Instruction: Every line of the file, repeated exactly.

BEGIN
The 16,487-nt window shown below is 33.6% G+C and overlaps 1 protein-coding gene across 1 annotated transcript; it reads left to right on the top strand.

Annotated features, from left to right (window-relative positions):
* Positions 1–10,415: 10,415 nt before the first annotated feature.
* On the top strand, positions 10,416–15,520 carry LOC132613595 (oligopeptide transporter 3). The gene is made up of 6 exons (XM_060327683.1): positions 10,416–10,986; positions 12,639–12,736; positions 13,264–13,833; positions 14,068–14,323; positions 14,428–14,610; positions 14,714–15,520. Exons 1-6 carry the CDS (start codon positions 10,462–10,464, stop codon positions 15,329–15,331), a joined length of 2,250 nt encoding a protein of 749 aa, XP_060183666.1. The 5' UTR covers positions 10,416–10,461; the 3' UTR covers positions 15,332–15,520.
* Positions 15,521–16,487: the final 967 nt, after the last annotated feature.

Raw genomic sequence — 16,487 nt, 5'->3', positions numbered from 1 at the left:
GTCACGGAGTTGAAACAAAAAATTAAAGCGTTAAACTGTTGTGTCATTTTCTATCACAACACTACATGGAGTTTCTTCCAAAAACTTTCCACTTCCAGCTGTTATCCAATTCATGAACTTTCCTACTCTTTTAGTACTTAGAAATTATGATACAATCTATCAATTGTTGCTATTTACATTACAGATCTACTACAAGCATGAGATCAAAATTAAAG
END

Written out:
The 16,487-nt window shown below is 33.6% G+C and overlaps 1 protein-coding gene across 1 annotated transcript; it reads left to right on the top strand.

Annotated features, from left to right (window-relative positions):
* Positions 1–10,415: 10,415 nt before the first annotated feature.
* On the top strand, positions 10,416–15,520 carry LOC132613595 (oligopeptide transporter 3). The gene is made up of 6 exons (XM_060327683.1): positions 10,416–10,986; positions 12,639–12,736; positions 13,264–13,833; positions 14,068–14,323; positions 14,428–14,610; positions 14,714–15,520. Exons 1-6 carry the CDS (start codon positions 10,462–10,464, stop codon positions 15,329–15,331), a joined length of 2,250 nt encoding a protein of 749 aa, XP_060183666.1. The 5' UTR covers positions 10,416–10,461; the 3' UTR covers positions 15,332–15,520.
* Positions 15,521–16,487: the final 967 nt, after the last annotated feature.

Raw genomic sequence — 16,487 nt, 5'->3', positions numbered from 1 at the left:
GTCACGGAGTTGAAACAAAAAATTAAAGCGTTAAACTGTTGTGTCATTTTCTATCACAACACTACATGGAGTTTCTTCCAAAAACTTTCCACTTCCAGCTGTTATCCAATTCATGAACTTTCCTACTCTTTTAGTACTTAGAAATTATGATACAATCTATCAATTGTTGCTATTTACATTACAGATCTACTACAAGCATGAGATCAAAATTAAAG